What is a When is a Why is a Wine Fair?

When we say ‘Wine Fair,’ what we mean is a big room in somewhere like Stromness Town Hall or Sandwick Hall. There may be one or two tables with local producer’s food to sample, maybe some cheese, maybe a spirits company. But the defining feature is half a dozen or so tables around the hall, each with six of seven different wines on display - and open for tasting.

You grab a glass, and slowly progress around the room, tasting whatever you are interested in, making a few notes as you go along, and taking the chance to ask the winemaker or merchant behind the table any questions you may have. Discuss with your friends or just sip in silence, the choice is yours!

We usually arrange a pre-Christmas wine fair in both Stromness and Kirkwall in mid-November - an ideal to find some treats for the festive season.

And we always have a wine fair as part of the Orkney Wine Festival in May. We’re happy to announce today that this year’s festival wine fair will be on Saturday 11th May in Kirkwall Town Hall.

To give you a flavour of what to expect, we though we’d let you read Duncan’s tasting notes from the 2018 Christmas wine fairs. Every bottle tasted, considered and honestly described! The line up won’t be the same in May, buy this should give you some idea of the range of wines available at our events. We usually charge about £10 - amazing value!

NB These descriptions, vintages and prices were correct in November 2018. Since then importers have released their new prices, and duty in alcohol has increased - so the prices may be slightly out of date . But we will leave them in as a guide to roughly what the cost of each wine is - even if some may by now be 20p or 50p dearer.

Wine Fair, June 2010 001.jpg

Table 1: SPARKLING, ROSE, SWEET & PORT: POURED BY JULIA DREVER                                

1.      Di Paulo, Prosecco Frizzante, Veneto, Italy, NV

Still our best-selling Prosecco, in its unique swing-top bottle.  Crisp, dry, delicious.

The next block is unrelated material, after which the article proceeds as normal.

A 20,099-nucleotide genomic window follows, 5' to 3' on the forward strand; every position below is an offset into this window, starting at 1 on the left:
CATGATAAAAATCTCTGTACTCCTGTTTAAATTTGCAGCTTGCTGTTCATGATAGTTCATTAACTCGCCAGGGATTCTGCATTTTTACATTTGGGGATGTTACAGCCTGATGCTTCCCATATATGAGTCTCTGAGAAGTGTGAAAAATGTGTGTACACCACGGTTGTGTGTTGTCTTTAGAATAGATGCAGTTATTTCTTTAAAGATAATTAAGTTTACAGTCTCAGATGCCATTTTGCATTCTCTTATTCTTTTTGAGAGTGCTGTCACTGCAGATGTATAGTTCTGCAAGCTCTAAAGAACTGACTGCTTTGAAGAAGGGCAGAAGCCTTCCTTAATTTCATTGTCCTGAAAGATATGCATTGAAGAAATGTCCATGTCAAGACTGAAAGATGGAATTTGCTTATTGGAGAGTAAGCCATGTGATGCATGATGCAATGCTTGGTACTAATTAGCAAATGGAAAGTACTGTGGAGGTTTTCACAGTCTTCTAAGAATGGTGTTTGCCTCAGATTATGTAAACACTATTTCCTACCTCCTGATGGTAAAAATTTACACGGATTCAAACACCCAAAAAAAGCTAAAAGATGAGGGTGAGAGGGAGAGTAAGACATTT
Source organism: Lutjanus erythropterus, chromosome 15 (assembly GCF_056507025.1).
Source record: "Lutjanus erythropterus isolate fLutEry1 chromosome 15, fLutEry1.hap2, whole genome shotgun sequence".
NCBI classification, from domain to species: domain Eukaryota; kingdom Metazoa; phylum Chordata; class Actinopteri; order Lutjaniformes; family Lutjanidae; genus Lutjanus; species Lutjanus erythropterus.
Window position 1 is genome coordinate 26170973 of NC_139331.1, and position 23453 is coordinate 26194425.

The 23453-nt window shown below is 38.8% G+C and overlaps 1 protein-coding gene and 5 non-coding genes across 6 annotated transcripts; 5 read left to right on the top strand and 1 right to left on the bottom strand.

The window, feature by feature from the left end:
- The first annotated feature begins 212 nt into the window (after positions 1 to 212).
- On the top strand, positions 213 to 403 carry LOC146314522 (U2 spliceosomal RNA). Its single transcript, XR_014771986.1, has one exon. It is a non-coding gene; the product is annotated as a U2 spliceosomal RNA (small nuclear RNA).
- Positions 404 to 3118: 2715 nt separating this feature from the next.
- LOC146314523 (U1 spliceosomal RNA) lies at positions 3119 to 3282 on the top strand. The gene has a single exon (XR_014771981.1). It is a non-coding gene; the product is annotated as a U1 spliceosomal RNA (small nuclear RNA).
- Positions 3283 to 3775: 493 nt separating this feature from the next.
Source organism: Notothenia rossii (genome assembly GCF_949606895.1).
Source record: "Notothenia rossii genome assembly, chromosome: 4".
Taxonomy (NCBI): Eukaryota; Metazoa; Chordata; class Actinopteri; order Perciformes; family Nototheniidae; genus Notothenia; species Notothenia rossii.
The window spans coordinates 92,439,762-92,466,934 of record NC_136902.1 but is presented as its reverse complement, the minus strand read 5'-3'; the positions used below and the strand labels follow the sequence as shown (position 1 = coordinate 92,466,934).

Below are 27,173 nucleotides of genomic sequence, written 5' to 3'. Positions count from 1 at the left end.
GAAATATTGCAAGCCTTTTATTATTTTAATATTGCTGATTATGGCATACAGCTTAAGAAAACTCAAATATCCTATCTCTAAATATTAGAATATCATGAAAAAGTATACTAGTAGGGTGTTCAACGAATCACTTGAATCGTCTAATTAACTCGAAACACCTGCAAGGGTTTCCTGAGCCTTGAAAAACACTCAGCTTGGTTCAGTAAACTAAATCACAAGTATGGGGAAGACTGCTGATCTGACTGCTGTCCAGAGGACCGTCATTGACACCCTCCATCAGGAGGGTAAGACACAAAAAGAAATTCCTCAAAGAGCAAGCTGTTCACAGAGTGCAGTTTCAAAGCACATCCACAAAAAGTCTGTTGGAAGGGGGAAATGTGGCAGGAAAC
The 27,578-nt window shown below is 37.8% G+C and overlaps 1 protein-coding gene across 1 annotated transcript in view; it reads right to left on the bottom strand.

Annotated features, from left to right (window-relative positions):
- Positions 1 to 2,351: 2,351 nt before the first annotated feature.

Perfect Prosecco: spritzy, fresh, with a prickle of acidity.

£11.50 / £10.00 

(March 2019 update: this Prosecco in its lovely bottle is no longer imported!  We have a couple of cases left, so if you fancy a bottle or two, come and get it very soon.)

2.      Devaux, Cuvée D, Champagne, France, 5 years old          

Top-notch Brut Champagne: rich and full of flavour. 60% Pinot Noir, 40% Chardonnay, so nice and fruity.  We're able to pass on a great discount on this - make the most of it!

Initially there’s a nip of acidity, but it’s quickly followed by rounded fruit on the mid-palate.  Then funky flavours of orchard fruit and fresh bread start to come through.  Complex and very long.  Exciting to drink now but could age and mellow well for five years or so.

£49.99 / £40.00       

3.      Alasia, Brachetto d'Acqui, Piemonte, Italy, 2017              

New to us: an unusual wine from Northern Italy: beautifully perfumed, slightly sweet, gently sparkling, low in alcohol.  Drink by itself or with fruity puddings or cakes.

Ooh, this is much sweeter than I remembered.  Dark pink in colour.  Gently sparkling – frizzante as the Italians say.  Lovely cherry aromas, rather than the strawberry ones that Moscato usually gives.  Probably too sweet to drink by itself, but this would be fantastic with cake or fruit puddings like pavlova or trifle.                       

£8.99 / £8.00